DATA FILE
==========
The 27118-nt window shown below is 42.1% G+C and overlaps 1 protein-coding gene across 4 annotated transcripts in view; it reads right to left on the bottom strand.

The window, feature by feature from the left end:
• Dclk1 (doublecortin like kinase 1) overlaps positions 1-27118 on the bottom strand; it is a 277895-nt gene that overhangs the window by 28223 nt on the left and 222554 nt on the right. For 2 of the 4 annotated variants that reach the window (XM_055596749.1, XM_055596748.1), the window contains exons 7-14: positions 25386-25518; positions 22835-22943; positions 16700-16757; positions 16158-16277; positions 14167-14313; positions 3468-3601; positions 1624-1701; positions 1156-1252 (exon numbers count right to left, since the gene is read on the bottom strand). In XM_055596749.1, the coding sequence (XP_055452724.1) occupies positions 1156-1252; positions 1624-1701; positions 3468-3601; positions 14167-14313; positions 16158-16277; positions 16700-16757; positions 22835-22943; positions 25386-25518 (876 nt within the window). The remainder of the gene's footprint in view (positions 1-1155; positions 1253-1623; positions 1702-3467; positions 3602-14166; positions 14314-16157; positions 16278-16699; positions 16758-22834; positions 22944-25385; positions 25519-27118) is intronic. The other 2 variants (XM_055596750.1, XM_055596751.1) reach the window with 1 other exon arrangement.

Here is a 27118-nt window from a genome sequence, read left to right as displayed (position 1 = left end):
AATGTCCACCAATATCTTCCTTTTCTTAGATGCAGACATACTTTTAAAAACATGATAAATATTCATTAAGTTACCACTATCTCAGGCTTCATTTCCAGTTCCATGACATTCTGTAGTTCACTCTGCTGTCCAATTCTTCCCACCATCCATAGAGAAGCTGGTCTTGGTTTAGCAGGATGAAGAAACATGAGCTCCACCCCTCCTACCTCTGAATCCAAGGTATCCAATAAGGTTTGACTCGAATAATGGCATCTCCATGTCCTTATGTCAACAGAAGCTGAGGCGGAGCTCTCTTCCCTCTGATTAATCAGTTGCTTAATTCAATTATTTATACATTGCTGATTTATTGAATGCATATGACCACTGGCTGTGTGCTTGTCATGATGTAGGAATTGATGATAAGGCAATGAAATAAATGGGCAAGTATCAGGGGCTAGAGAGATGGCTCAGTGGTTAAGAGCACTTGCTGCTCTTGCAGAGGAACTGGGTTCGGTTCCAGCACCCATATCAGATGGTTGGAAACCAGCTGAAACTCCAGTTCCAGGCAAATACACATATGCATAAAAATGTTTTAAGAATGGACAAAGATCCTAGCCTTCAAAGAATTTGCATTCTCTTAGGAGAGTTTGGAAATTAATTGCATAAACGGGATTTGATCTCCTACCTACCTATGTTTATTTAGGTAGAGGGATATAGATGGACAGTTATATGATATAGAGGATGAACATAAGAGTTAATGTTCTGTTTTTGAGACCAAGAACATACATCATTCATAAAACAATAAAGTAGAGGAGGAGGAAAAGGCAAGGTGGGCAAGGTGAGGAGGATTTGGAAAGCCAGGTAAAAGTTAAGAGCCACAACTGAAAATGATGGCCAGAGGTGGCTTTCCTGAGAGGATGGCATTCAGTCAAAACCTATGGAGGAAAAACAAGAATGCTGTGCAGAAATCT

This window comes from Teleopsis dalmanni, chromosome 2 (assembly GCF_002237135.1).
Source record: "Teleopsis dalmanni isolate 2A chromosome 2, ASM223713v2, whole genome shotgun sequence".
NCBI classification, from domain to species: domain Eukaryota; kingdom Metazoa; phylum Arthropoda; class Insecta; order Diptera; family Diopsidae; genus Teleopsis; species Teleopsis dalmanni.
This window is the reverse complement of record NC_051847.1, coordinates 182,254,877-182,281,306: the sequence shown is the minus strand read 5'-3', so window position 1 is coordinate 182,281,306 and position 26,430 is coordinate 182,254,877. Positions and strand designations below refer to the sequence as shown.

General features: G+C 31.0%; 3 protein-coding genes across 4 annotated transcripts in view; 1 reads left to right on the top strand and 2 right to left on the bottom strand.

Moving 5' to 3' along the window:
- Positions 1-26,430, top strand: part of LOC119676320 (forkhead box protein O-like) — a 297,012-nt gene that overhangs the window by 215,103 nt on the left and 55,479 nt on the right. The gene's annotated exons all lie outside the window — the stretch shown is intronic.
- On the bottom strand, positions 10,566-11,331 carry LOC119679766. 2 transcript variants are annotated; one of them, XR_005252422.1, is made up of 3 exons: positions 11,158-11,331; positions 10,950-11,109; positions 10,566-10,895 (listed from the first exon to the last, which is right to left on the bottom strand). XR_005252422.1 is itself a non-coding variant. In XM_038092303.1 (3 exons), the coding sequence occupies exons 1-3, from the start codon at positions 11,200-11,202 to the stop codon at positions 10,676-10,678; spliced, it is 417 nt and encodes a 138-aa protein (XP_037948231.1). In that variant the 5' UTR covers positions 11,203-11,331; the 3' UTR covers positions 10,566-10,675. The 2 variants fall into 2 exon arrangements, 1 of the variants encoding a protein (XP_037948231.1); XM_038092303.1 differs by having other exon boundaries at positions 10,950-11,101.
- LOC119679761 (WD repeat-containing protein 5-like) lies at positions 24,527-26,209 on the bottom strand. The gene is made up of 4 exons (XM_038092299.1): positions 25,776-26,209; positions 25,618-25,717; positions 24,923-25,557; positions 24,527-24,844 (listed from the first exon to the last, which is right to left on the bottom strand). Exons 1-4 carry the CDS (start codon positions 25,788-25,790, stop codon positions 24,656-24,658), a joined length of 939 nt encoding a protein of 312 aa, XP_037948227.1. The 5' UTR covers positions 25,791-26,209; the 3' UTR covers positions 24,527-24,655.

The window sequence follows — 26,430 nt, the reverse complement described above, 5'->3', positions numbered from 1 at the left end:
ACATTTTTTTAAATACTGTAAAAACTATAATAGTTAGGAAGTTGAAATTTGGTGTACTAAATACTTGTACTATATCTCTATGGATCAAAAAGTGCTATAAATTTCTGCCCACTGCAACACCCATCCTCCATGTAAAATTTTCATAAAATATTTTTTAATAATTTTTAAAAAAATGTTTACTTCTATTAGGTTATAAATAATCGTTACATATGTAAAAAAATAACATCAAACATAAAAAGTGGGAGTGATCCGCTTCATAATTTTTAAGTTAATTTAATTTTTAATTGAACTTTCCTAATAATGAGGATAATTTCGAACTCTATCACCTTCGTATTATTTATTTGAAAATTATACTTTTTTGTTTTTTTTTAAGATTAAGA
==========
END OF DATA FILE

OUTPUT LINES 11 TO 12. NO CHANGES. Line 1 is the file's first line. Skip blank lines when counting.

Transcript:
Moving 5' to 3' along the window:
- Positions 1-26,430, top strand: part of LOC119676320 (forkhead box protein O-like) — a 297,012-nt gene that overhangs the window by 215,103 nt on the left and 55,479 nt on the right. The gene's annotated exons all lie outside the window — the stretch shown is intronic.